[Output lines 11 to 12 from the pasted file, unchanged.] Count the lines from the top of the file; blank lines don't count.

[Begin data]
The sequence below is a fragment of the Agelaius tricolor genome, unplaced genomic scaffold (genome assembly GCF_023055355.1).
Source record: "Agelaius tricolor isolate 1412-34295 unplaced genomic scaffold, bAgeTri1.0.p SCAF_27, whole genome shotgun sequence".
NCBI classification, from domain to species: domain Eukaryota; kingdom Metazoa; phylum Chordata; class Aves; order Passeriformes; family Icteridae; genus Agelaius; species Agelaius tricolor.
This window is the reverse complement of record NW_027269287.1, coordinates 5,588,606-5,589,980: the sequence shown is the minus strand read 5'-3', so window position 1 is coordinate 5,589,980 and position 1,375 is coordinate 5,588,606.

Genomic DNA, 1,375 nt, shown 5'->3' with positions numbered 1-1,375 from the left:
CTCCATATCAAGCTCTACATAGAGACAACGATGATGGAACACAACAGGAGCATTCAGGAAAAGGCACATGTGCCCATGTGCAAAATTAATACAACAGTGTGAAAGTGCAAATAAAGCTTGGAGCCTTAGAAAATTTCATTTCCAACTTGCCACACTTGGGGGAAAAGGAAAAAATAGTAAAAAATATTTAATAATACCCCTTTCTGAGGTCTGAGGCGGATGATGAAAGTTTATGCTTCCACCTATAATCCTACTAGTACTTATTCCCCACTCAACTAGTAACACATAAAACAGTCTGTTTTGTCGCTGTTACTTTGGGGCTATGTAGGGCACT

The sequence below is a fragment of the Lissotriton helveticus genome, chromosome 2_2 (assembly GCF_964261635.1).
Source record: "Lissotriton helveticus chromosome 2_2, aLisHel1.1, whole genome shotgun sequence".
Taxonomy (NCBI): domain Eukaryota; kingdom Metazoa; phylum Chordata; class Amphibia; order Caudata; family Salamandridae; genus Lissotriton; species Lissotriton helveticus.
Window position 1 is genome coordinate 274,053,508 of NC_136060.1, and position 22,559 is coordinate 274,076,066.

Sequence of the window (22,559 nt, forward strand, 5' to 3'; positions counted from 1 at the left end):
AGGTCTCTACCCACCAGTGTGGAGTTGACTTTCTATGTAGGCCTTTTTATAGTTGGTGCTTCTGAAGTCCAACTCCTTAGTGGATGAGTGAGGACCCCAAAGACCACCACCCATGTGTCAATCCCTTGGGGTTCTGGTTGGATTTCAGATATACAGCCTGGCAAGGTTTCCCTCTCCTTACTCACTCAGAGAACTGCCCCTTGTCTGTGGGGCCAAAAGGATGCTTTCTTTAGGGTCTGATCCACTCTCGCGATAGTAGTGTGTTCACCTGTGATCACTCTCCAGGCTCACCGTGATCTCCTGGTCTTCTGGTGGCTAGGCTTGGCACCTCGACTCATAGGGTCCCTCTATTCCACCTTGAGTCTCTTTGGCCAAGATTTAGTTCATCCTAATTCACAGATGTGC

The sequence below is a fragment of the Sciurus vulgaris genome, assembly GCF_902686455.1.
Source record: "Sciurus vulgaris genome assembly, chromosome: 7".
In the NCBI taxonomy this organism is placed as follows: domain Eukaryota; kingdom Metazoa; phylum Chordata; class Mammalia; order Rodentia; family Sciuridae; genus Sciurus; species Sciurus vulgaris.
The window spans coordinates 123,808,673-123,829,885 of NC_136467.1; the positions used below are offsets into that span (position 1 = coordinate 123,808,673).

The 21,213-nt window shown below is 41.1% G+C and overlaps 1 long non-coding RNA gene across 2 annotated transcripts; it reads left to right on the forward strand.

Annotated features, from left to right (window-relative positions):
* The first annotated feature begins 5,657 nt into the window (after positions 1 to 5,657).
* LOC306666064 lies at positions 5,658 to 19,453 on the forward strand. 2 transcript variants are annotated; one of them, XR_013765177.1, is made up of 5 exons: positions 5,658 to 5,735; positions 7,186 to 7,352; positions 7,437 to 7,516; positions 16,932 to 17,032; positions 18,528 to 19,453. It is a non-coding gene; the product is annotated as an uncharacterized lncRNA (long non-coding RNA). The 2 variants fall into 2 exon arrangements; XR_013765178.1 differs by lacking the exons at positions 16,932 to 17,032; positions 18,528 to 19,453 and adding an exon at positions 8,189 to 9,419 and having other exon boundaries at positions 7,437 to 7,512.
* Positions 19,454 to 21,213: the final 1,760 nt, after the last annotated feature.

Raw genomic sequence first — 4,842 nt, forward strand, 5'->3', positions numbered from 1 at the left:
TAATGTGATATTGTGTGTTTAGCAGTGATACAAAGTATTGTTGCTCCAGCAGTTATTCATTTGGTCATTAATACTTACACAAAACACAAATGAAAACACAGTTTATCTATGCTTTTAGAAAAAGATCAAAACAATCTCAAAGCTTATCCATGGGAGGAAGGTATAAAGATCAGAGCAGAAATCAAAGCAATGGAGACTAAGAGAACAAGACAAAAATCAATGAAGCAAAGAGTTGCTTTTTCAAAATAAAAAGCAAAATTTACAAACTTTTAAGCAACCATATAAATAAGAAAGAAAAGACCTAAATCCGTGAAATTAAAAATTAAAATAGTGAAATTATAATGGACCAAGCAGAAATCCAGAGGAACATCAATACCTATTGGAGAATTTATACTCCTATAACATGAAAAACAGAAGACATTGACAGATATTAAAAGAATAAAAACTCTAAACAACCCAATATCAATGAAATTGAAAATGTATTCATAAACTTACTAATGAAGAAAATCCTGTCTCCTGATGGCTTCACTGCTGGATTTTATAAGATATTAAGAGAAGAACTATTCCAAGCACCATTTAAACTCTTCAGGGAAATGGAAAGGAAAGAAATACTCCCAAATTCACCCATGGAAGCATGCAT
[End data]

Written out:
Sequence of the window (22,559 nt, forward strand, 5' to 3'; positions counted from 1 at the left end):
AGGTCTCTACCCACCAGTGTGGAGTTGACTTTCTATGTAGGCCTTTTTATAGTTGGTGCTTCTGAAGTCCAACTCCTTAGTGGATGAGTGAGGACCCCAAAGACCACCACCCATGTGTCAATCCCTTGGGGTTCTGGTTGGATTTCAGATATACAGCCTGGCAAGGTTTCCCTCTCCTTACTCACTCAGAGAACTGCCCCTTGTCTGTGGGGCCAAAAGGATGCTTTCTTTAGGGTCTGATCCACTCTCGCGATAGTAGTGTGTTCACCTGTGATCACTCTCCAGGCTCACCGTGATCTCCTGGTCTTCTGGTGGCTAGGCTTGGCACCTCGACTCATAGGGTCCCTCTATTCCACCTTGAGTCTCTTTGGCCAAGATTTAGTTCATCCTAATTCACAGATGTGC